Dec 7 2012
Do you struggle with God? Jacob did and was blessed. Often we think struggling with God is a negative thing. But God doesn’t see it that way. In the scripture above God ambushes Jacob with the intention that Jacob should struggle. Apparently he needed it! Struggles do have a way of changing us, and God seems to make a habit of setting them up!
Jacob had just said to God, “Save me, I pray, from the hand of my brother Esau, for I am afraid he will come and attack me, and also the mothers with their children.” I think he was hoping God would change Esau’s heart but God decided Jacob was the one that needed the changing. Does that sound familiar? ♦ We usually think we’re ok; it’s the other guy that needs to change!
The struggle took place in the dark. Jacob couldn’t see properly and didn’t know much about what was going on. Perhaps that is also familiar. You pray for help and things just get worse, it’s like you cannot see, and you could swear that if the light were switched on you would find God is attacking you? These are confusing times; but life changing. Often we want the easy way out, a quick fix to our problem. We would rather divorce than learn how to live with our partners weaknesses, we would rather cheat than learn the discipline of studying, we would rather borrow than wait till we have earned enough. The problem with these quick fixes is they don’t last. We find our new partner also has weaknesses and we don’t have the character to handle those either, a job interview requires the knowledge covered in the exam but we didn’t study for it, we cannot pay back what we borrowed so we borrow again getting into bigger debt. Avoiding the quick fix and staying with the struggle shapes our character and prepares us for the future. Struggle is a good thing, and God seems to know this. It’s one of the main things he uses to form us; which is why I have no problem with science when it says that all living organisms were shaped through billions of years of struggle. It seems well within the character of God to do that. But I am biased as I live in the Eden of science: East Africa.
Did Jesus struggle with God? You bet he did! Remember the garden of Gethsemane? That was struggle. He said, “My soul is overwhelmed with sorrow to the point of death…the spirit is willing, but the flesh is weak.” He knew the importance of going to the cross, but was struggling with what it would entail. He prayed “Abba,Father, everything is possible for you. Take this cup (the suffering) from me. Yet not what I will, but what you will.” In this struggle between spirit and flesh Jesus reaffirmed his complete surrender to the Father. The struggle gave Jesus another opportunity to say no to the flesh and yes to God. Hebrews 2.10 says it succinctly; Jesus was “perfected through suffering.”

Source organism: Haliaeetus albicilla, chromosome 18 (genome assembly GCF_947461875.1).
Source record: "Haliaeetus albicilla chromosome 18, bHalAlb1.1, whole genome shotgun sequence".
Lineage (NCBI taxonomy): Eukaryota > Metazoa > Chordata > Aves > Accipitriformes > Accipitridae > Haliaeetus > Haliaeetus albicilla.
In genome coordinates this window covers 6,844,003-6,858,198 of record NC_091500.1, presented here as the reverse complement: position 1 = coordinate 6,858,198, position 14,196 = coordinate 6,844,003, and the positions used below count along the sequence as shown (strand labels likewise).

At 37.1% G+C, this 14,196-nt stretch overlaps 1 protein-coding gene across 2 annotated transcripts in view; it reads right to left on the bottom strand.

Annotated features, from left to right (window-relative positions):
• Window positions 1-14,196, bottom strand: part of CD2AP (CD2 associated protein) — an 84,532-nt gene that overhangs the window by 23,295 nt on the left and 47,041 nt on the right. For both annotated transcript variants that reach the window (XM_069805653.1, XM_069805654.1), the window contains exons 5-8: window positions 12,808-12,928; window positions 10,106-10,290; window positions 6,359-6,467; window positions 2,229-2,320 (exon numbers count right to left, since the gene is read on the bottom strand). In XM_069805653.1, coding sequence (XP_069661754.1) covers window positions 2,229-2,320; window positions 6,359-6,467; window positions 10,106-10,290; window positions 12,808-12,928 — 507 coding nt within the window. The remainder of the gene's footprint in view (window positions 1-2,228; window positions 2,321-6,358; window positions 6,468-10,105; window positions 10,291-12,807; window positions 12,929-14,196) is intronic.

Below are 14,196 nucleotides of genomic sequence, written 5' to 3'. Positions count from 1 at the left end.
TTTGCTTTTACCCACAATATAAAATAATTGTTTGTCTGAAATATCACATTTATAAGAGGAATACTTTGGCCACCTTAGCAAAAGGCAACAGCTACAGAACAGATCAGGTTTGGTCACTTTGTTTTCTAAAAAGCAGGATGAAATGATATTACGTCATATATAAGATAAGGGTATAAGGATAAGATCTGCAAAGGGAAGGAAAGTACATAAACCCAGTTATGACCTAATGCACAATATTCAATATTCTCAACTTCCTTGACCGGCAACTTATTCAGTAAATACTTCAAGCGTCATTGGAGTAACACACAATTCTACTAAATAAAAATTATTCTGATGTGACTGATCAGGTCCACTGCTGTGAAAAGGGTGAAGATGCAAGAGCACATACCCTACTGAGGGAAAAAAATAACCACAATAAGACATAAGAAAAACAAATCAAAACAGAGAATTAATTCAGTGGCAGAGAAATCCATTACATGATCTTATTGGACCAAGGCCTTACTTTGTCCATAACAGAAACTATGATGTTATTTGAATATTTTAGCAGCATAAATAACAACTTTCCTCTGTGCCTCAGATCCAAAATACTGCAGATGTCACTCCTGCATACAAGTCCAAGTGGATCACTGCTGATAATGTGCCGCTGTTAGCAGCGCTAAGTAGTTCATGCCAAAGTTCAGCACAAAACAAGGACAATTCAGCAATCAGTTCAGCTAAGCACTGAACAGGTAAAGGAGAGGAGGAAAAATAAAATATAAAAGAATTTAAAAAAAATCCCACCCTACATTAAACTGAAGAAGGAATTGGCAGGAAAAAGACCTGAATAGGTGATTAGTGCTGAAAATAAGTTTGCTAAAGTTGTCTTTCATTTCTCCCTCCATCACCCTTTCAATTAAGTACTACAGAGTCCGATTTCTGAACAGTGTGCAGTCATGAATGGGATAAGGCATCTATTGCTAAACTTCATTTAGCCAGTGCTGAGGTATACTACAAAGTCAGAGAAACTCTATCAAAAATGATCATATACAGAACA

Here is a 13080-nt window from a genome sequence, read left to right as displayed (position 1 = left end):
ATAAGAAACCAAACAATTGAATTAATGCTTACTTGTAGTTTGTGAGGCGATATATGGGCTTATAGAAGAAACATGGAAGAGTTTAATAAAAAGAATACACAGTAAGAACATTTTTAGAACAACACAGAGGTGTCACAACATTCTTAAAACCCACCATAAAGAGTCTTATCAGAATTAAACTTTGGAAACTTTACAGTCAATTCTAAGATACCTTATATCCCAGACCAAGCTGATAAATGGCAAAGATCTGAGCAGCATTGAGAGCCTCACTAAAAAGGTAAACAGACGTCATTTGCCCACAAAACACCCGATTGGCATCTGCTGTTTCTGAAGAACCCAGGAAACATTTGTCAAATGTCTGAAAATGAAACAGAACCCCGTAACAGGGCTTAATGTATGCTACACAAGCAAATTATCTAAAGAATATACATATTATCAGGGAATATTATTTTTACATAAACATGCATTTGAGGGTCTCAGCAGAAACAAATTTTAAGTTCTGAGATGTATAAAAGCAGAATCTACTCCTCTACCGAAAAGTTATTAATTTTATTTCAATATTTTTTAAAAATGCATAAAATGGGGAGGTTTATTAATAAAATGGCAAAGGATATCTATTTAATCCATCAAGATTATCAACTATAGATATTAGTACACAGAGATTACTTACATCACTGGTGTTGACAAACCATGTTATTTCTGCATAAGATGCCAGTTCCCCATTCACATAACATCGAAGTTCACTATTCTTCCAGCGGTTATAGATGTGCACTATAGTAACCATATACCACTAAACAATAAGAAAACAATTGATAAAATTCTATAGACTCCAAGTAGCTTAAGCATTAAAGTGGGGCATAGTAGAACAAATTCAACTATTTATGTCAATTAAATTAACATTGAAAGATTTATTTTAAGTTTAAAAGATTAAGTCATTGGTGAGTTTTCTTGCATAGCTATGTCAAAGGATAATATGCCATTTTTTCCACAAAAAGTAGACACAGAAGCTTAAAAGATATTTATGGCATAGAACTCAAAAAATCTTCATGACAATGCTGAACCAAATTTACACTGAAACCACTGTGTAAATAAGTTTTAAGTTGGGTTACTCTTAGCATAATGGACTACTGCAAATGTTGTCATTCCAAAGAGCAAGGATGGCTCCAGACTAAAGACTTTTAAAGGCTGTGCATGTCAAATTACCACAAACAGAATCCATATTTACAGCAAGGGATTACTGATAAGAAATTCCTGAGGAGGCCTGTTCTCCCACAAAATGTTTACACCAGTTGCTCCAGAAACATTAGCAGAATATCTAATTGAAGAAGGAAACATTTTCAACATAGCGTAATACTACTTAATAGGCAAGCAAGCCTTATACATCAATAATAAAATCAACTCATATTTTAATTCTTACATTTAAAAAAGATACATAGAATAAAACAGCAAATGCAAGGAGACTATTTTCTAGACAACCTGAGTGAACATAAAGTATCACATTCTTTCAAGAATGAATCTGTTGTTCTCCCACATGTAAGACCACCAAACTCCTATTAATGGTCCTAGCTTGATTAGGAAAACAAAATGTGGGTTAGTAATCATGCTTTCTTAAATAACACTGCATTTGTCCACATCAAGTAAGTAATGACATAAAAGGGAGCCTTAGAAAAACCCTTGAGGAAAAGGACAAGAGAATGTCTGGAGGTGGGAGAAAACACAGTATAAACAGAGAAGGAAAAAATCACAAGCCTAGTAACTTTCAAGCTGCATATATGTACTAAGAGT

Was Jacob changed by the struggle? God thought so. In fact God decided to change his name from Jacob (‘he who grabs the heel’ – implying a deceiver) to Israel (‘he who struggles with God’ – and overcomes). I’d say that’s a move up! Jacob’s whole life had been characterised by deception. He conned his brother Esau out of his father’s blessing. Later he conned him out of his birthright. Then he conned his father-in-law Laban out of the best herd animals. Jacobs transformation to Israel was something of a deliverance.
Jacob left the battle limping. God had wrenched his hip to get him to surrender. Sometimes God will disable parts of our lives to get us to submit. If Jacob’s injury was permanent it would have served as a reminder to him and all who knew him that being a ‘smoothy’ was a thing of the past. A wise pastor once told me, “Never trust a leader without a limp.” We should only trust those who are battle worn and know they are far from perfect.
Did you ever wrestle with your father? I remember doing it a few times as a boy. It’s natural for a father and son to want to wrestle. Most young boys look up to their fathers as a kind of hero, so it’s natural that they would want to measure their strength with his. If you do well against your father you are becoming more like him. Usually a father will show he is stronger, but allow you to win. This keeps you looking up to him but leaves you with the belief that you’re becoming like him.
God showed Jacob his strength by wrenching his hip with just a touch; then he allowed Jacob to win. In fact the God-man said, “You have struggled with God…and have overcome.”
Jacob left that encounter a new man. He had a new name, new nature, and God’s blessing. He was able to face Esau with new courage and new humility.
If you have ever wrestled with your earthly father you will know that the thing that remains in your mind the most is not who won, but who you were holding. You are left afterwards with a sense of closeness to your dad. I am convinced that play wrestling is a kind of patriarchal way of expressing intimacy. This seems to have been the case for Jacob. He named the place Peniel or ‘face of God’ because he was mesmerised by the fact that he had been ‘face to face’ with Yahweh. Jacob was changed by both the struggle and the intimacy. This is true for each of us.
After sermon group questions: Do you struggle with God? What is your latest struggle? How can you surrender affectively?
Other Illustrations: Personal testimony – A Call into Darkness, Life Companions Re-United.
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